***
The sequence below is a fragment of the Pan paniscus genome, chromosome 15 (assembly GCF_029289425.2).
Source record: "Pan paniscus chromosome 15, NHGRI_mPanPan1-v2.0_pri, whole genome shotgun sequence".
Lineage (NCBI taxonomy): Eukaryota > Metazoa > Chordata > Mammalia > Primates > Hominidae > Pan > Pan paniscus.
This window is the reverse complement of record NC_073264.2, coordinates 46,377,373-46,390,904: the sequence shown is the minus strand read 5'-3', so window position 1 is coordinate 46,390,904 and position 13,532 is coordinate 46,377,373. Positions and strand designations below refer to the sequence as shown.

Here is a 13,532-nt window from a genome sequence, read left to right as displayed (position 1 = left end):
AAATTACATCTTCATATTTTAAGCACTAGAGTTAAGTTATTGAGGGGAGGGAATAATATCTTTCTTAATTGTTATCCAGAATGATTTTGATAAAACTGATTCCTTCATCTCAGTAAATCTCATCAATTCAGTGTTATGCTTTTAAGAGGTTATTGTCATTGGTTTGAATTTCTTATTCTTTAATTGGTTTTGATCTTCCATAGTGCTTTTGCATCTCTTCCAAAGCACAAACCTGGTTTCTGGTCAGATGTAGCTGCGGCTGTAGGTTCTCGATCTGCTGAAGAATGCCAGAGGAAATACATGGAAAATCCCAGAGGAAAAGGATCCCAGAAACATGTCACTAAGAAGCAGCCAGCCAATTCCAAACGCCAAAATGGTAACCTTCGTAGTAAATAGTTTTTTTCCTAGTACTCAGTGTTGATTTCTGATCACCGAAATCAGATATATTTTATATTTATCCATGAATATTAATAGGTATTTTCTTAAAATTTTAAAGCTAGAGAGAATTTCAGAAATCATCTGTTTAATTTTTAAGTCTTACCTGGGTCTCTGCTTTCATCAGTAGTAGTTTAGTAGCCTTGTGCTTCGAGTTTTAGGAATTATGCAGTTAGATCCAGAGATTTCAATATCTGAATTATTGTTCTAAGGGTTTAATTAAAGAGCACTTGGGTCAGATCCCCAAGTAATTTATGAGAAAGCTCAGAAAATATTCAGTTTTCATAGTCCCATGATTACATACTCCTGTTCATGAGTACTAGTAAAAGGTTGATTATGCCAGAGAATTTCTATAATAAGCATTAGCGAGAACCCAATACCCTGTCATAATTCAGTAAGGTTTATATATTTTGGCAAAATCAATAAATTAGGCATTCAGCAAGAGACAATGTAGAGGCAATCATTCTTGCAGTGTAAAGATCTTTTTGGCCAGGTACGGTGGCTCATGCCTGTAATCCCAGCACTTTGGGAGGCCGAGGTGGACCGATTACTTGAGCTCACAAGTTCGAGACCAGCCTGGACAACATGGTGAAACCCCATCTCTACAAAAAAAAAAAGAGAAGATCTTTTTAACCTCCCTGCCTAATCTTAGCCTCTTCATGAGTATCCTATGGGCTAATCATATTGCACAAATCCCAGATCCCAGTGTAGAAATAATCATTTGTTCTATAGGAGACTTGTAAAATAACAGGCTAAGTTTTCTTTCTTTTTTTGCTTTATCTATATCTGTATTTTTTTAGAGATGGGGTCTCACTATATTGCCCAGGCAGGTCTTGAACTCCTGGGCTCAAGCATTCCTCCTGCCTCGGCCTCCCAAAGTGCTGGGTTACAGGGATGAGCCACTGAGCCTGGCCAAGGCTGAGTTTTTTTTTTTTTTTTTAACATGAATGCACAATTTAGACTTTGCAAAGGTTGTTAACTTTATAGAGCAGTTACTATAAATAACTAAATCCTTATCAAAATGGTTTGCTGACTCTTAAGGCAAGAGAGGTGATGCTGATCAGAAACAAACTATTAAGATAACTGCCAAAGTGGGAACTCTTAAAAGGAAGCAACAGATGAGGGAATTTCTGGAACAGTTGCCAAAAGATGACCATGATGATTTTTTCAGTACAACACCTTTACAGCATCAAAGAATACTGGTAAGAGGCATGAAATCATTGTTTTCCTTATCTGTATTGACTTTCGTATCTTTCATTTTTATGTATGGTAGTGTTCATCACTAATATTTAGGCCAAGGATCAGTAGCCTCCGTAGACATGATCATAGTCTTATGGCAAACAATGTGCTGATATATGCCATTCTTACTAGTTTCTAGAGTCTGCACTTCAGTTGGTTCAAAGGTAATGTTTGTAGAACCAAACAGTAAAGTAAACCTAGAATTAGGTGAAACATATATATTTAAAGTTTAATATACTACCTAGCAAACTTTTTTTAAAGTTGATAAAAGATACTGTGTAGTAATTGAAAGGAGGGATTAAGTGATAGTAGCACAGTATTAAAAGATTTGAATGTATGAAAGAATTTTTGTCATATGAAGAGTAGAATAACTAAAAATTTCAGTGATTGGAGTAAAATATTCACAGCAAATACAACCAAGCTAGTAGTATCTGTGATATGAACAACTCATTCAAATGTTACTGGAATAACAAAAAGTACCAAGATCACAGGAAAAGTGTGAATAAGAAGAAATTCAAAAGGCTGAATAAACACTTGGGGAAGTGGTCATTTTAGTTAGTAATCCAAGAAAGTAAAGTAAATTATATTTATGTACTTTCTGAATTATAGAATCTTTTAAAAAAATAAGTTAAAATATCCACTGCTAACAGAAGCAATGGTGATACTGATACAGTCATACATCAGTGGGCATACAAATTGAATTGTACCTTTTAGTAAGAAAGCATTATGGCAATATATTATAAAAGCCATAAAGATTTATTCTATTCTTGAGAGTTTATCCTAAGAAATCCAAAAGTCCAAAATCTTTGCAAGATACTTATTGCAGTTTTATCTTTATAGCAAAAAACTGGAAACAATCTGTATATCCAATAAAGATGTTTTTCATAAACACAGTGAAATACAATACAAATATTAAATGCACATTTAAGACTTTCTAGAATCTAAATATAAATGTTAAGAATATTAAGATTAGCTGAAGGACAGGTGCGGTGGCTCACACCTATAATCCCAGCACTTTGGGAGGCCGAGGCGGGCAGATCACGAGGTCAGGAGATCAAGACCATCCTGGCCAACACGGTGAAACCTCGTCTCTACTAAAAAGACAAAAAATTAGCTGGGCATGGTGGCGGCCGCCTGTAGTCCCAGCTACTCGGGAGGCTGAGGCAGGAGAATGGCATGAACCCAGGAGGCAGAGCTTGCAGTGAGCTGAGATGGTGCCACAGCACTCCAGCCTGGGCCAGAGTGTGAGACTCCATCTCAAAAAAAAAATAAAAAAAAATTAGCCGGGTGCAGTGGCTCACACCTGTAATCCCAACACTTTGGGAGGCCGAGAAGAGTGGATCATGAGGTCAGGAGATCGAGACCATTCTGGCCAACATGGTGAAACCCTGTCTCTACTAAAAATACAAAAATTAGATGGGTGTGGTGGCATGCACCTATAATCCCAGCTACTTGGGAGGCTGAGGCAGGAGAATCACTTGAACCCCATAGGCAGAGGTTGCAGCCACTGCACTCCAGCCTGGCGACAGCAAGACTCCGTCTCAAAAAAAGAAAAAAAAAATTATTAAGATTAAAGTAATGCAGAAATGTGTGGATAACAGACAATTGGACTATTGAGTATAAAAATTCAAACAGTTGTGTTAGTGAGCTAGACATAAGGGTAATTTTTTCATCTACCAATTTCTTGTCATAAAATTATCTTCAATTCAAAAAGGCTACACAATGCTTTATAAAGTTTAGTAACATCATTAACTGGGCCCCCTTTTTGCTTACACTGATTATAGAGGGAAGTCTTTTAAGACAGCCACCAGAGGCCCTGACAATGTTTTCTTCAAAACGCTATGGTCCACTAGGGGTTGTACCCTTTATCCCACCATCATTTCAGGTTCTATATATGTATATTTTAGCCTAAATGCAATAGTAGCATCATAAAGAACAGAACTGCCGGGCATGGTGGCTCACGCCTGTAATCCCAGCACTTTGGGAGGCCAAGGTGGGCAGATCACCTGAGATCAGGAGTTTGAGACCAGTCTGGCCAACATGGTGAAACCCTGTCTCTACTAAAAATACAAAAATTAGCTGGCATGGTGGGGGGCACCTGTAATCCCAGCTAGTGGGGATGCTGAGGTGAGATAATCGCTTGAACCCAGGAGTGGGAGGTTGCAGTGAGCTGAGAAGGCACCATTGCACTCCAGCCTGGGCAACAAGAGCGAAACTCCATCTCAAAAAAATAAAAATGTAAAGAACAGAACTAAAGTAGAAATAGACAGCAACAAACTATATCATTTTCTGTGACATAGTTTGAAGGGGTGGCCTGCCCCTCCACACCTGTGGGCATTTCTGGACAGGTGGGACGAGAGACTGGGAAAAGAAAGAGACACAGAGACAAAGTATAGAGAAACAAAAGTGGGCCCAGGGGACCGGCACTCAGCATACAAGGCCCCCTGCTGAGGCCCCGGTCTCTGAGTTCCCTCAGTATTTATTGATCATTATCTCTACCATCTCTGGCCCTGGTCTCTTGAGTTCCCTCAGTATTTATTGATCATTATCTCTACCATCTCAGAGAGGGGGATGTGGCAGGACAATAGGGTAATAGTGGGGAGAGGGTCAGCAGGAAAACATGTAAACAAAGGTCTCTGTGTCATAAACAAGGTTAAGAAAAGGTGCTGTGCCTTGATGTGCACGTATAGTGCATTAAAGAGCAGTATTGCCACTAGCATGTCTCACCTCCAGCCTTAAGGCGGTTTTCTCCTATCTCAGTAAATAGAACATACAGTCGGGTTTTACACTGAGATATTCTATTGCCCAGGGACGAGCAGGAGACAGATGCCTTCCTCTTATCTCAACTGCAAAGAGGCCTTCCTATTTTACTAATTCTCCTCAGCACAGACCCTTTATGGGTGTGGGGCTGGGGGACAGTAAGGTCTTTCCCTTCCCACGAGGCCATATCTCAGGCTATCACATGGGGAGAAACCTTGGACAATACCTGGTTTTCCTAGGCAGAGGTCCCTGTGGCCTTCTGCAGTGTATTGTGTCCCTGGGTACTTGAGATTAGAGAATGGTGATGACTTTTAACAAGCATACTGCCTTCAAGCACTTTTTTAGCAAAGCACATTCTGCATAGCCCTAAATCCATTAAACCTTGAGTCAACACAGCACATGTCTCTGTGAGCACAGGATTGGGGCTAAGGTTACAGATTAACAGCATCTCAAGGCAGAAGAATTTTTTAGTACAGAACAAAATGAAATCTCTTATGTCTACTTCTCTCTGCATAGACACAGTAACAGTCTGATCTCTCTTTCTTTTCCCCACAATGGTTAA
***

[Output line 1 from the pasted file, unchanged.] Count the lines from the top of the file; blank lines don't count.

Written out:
The sequence below is a fragment of the Pan paniscus genome, chromosome 15 (assembly GCF_029289425.2).